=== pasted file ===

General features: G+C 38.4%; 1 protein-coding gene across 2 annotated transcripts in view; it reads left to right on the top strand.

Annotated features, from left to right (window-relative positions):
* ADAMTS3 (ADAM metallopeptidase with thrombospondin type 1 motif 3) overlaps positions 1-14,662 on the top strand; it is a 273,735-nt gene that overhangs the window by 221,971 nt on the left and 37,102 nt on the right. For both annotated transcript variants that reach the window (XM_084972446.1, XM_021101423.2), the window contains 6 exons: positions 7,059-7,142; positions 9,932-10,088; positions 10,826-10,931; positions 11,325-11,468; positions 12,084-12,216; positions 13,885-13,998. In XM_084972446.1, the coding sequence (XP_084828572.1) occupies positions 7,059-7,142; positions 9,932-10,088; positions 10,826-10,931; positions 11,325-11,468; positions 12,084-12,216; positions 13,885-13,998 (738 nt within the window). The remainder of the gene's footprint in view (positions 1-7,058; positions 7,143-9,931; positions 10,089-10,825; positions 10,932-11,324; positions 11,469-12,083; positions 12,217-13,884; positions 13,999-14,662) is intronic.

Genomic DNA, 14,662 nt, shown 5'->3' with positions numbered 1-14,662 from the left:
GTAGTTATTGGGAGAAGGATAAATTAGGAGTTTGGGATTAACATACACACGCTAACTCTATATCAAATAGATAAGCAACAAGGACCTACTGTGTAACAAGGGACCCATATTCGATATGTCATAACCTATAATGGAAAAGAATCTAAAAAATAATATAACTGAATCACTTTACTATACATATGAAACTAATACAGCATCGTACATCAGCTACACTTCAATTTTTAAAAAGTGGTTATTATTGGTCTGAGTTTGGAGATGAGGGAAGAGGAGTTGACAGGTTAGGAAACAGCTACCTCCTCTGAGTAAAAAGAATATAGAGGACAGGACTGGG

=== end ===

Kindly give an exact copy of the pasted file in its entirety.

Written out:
General features: G+C 38.4%; 1 protein-coding gene across 2 annotated transcripts in view; it reads left to right on the top strand.

Annotated features, from left to right (window-relative positions):
* ADAMTS3 (ADAM metallopeptidase with thrombospondin type 1 motif 3) overlaps positions 1-14,662 on the top strand; it is a 273,735-nt gene that overhangs the window by 221,971 nt on the left and 37,102 nt on the right. For both annotated transcript variants that reach the window (XM_084972446.1, XM_021101423.2), the window contains 6 exons: positions 7,059-7,142; positions 9,932-10,088; positions 10,826-10,931; positions 11,325-11,468; positions 12,084-12,216; positions 13,885-13,998. In XM_084972446.1, the coding sequence (XP_084828572.1) occupies positions 7,059-7,142; positions 9,932-10,088; positions 10,826-10,931; positions 11,325-11,468; positions 12,084-12,216; positions 13,885-13,998 (738 nt within the window). The remainder of the gene's footprint in view (positions 1-7,058; positions 7,143-9,931; positions 10,089-10,825; positions 10,932-11,324; positions 11,469-12,083; positions 12,217-13,884; positions 13,999-14,662) is intronic.

Genomic DNA, 14,662 nt, shown 5'->3' with positions numbered 1-14,662 from the left:
GTAGTTATTGGGAGAAGGATAAATTAGGAGTTTGGGATTAACATACACACGCTAACTCTATATCAAATAGATAAGCAACAAGGACCTACTGTGTAACAAGGGACCCATATTCGATATGTCATAACCTATAATGGAAAAGAATCTAAAAAATAATATAACTGAATCACTTTACTATACATATGAAACTAATACAGCATCGTACATCAGCTACACTTCAATTTTTAAAAAGTGGTTATTATTGGTCTGAGTTTGGAGATGAGGGAAGAGGAGTTGACAGGTTAGGAAACAGCTACCTCCTCTGAGTAAAAAGAATATAGAGGACAGGACTGGG